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Title: ReachMAN to help sub-acute patients training reaching and manipulation
Author: Yeong, Che Fai
ISNI:       0000 0004 2696 3761
Awarding Body: Imperial College London
Current Institution: Imperial College London
Date of Award: 2011
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Conventional rehabilitation after stroke, consisting in one-to-one practice with the therapist, is labor-intensive and subjective. Furthermore, there is evidence that increasing training would benefit the motor function of stroke survivors, though the available resources do not allow it. Training with dedicated robotic devices promises to address these problems and to promote motivation through therapeutic games. The goal of this project is to develop a simple robotic system to assist rehabilitation that could easily be integrated in existing hospital environments and rehabilitation centers. A study was first carried out to analyze the kinematics of hand movements while performing representative activities of daily living. Results showed that movements were confined to one plane so can be trained using a robot with less degrees-of-freedom (DOF). Hence ReachMAN, a compact 3 DOF robot based on an endpoint based approach, was developed to train reaching, forearm pronosupination and grasping, independently or simultaneously. ReachMAN's exercises were developed using games based on software thereby facilitating active participation from patients. Visual, haptic and performance feedback were provided to increase motivation. Tuneable levels of difficulty were provided to suit patient's ability. A pilot study with three subjects was first conducted to evaluate the potential use of ReachMAN as a rehabilitation tool and to determine suitable settings for training. Following positive results from a pilot study, a clinical study was initiated to investigate the effect of rehabilitation using ReachMAN. Preliminary results of 6 subjects show an increase in patients upper limb motor activity, range of movements, smoothness and reduction in movement duration. Subjects reported to be motivated with the robot training and felt that the robot helped in their recovery. The results of this thesis suggest that a compact and simple robot such as ReachMAN can be used to enhance recovery in sub-acute stroke patients.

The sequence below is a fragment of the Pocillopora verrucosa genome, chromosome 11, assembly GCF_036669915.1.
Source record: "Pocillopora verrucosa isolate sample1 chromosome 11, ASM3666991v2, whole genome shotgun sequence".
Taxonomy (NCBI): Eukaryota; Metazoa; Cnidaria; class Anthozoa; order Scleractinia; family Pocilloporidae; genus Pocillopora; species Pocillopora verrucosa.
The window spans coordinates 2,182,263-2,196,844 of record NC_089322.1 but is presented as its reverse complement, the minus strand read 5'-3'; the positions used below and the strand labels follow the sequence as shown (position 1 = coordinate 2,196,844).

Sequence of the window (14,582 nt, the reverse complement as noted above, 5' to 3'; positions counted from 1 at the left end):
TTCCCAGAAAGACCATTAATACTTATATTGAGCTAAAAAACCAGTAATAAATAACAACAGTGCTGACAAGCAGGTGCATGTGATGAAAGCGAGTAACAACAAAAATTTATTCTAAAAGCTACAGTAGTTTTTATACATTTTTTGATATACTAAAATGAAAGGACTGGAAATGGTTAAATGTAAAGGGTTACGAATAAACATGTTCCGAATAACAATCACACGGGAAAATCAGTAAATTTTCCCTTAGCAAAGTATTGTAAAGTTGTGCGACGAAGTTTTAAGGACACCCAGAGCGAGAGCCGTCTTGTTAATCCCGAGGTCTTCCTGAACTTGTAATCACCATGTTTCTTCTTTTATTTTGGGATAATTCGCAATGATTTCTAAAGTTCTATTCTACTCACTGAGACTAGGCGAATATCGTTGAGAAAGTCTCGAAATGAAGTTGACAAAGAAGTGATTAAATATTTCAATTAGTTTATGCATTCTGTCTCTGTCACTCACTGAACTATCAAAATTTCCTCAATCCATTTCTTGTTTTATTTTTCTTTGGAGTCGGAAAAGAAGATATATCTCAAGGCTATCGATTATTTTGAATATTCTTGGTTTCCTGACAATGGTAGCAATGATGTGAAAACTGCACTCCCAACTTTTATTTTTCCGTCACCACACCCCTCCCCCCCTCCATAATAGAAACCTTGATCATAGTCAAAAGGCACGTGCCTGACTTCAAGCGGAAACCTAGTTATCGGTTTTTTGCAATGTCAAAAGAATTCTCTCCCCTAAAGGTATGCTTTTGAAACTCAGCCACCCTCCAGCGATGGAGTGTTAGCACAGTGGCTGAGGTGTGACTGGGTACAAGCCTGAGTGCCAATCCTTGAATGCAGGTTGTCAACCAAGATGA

Supervisor: Burdet, Etienne Sponsor: Universiti Teknologi Malaysia
Qualification Name: Thesis (Ph.D.) Qualification Level: Doctoral